Although Asus' official documentation claims a 1590 MHz boost clock, GPU-Z reports 1630 MHz. That specification is mostly wishful thinking though, given a 295W power limit.
In comparison to the relevant reference cards the data looks as follows:
|Model||Radeon RX Vega 64||Asus ROG Strix Radeon RX Vega 64||Radeon RX Vega 56||GeForce GTX 1070 Ti||GeForce GTX 1080|
|GPU||Vega 10||Vega 10||Vega 10||GP104||GP104 |
|Die Size||486 mm²||486 mm²||486 mm²||314 mm²||314 mm²|
|Transistors||12.5 billion||12.5 billion||12.5 billion||7.2 billion||7.2 billion|
|Base/Boost Clock Rate||1274/1546 MHz||1274/1630 MHz||1156/1471 MHz||1607/1683 MHz||1607/1733 MHz|
|Pixel Fill Rate||99 GPix/s||104 GPix/s||94 GPix/s||108 GPix/s||114 GPix/s|
|Texture Fill Rate||396 GT/s||417 GT/s||330 GT/s||244 GT/s||257.1 GT/s|
|Memory Bandwidth||484 GB/s||484 GB/s||410 GB/s||256 GB/s||320 GB/s|
|Memory Speed||1.89 Gb/s||1.89 Gb/s||1.6 Gb/s||8 Gb/s||10 Gb/s|
|DX12 Feature Level||12_1||12_1||12_1||12_1||12_1|
|PCIe Power Connectors||2x 8-Pin||2x 8-Pin||2x 8-Pin||1x 8-pin||1x 8-pin|
Test System & Measurement Methods
We introduced our new test system and methodology in How We Test Graphics Cards. If you'd like more detail about our general approach, check that piece out. We've upgraded the CPU and the cooling system since then to make sure that nothing's holding back graphics cards as fast as this one.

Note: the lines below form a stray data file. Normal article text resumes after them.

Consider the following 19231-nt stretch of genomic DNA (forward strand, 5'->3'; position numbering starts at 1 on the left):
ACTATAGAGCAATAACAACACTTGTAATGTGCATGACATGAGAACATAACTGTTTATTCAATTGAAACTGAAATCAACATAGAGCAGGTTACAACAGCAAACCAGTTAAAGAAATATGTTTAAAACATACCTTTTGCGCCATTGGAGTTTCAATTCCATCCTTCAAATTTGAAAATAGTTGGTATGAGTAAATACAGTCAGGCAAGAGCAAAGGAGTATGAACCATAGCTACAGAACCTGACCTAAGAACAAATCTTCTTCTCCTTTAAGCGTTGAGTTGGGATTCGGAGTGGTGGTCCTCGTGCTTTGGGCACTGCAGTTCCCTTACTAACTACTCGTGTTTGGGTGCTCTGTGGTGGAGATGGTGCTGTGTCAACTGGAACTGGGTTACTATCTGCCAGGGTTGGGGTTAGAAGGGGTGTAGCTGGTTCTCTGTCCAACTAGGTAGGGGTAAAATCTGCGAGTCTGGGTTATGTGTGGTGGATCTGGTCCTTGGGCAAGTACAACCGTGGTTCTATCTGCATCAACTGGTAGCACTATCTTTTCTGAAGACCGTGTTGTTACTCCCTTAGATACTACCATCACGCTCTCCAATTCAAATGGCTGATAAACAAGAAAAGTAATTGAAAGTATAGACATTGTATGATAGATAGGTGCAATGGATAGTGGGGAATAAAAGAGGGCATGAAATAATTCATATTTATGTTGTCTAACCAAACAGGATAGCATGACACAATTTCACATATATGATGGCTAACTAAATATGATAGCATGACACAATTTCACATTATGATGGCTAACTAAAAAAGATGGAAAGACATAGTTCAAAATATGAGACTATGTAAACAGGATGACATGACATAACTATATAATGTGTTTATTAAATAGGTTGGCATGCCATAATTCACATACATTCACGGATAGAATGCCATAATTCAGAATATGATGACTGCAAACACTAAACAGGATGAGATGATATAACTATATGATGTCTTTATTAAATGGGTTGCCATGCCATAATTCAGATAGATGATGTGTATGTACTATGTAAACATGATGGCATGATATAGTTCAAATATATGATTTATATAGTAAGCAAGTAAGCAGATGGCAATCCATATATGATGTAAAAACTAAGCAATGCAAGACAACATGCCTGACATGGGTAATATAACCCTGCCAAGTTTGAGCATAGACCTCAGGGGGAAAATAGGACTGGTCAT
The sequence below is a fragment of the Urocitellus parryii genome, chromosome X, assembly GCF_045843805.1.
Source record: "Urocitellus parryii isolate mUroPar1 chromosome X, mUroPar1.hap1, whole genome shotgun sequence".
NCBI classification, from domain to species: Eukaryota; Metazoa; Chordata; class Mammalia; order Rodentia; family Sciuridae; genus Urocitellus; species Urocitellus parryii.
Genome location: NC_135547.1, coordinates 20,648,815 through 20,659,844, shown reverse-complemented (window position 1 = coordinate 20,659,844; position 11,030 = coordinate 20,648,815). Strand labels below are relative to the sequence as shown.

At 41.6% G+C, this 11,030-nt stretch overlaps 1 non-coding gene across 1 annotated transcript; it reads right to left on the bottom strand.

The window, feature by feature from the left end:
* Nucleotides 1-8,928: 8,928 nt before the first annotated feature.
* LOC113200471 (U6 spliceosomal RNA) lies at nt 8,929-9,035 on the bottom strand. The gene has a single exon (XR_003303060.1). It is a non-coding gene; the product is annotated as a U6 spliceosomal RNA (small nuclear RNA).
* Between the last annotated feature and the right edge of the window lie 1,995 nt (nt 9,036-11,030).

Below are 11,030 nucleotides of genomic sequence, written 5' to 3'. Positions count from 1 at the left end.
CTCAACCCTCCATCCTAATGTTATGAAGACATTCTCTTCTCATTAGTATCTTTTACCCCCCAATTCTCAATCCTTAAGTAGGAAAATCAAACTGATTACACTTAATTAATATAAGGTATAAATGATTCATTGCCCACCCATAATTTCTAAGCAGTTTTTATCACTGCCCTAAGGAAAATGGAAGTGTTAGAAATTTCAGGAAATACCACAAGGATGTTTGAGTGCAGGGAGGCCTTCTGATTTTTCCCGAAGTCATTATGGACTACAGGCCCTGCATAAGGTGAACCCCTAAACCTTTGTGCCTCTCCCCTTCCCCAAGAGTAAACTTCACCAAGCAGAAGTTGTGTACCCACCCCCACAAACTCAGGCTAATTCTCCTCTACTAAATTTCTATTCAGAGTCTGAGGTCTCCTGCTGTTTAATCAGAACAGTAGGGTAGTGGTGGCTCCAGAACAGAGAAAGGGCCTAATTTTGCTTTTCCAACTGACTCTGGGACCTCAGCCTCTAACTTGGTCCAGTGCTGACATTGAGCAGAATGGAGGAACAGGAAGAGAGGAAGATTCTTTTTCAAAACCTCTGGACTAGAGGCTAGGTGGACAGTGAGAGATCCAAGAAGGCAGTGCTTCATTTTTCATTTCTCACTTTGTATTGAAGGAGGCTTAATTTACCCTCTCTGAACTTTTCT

The hardware used in our lab includes:
|Hardware||Intel Core i7-6900K @ 4.3 GHz|
MSI X99S XPower Gaming Titanium
Corsair Vengeance DDR4-3200
1x 1TB Toshiba OCZ RD400 (M.2, System SSD)
2x 960GB Toshiba OCZ TR150 (Storage, Images)
be quiet Dark Power Pro 11, 850W PSU
Windows 10 Pro (All Updates)
|Cooling||Alphacool Eisblock XPX|
5x be quiet! Silent Wings 3 PWM (Closed Case Simulation)
Thermal Grizzly Kryonaut (Used when Switching Coolers)
|Case||Lian Li PC-T70 with Extension Kit and Mods|
Configurations: Open Benchtable, Closed Case
|Power Consumption Measurement||Contact-free DC Measurement at PCIe Slot (Using a Riser Card)|
Contact-free DC Measurement at External Auxiliary Power Supply Cable
Direct Voltage Measurement at Power Supply
2 x Rohde & Schwarz HMO 3054, 500 MHz Digital Multi-Channel Oscilloscope with Storage Function
4 x Rohde & Schwarz HZO50 Current Probe (1mA - 30A, 100 kHz, DC)
4 x Rohde & Schwarz HZ355 (10:1 Probes, 500 MHz)
1 x Rohde & Schwarz HMC 8012 Digital Multimeter with Storage Function
|1 x Optris PI640 80 Hz Infrared Camera + PI Connect|
Real-Time Infrared Monitoring and Recording
|NTI Audio M2211 (with Calibration File, Low Cut at 50Hz)|
Steinberg UR12 (with Phantom Power for Microphones)
Creative X7, Smaart v.7
Custom-Made Proprietary Measurement Chamber, 3.5 x 1.8 x 2.2m (L x D x H)
Perpendicular to Center of Noise Source(s), Measurement Distance of 50cm
Noise Level in dB(A) (Slow), Real-time Frequency Analyzer (RTA)
Graphical Frequency Spectrum of Noise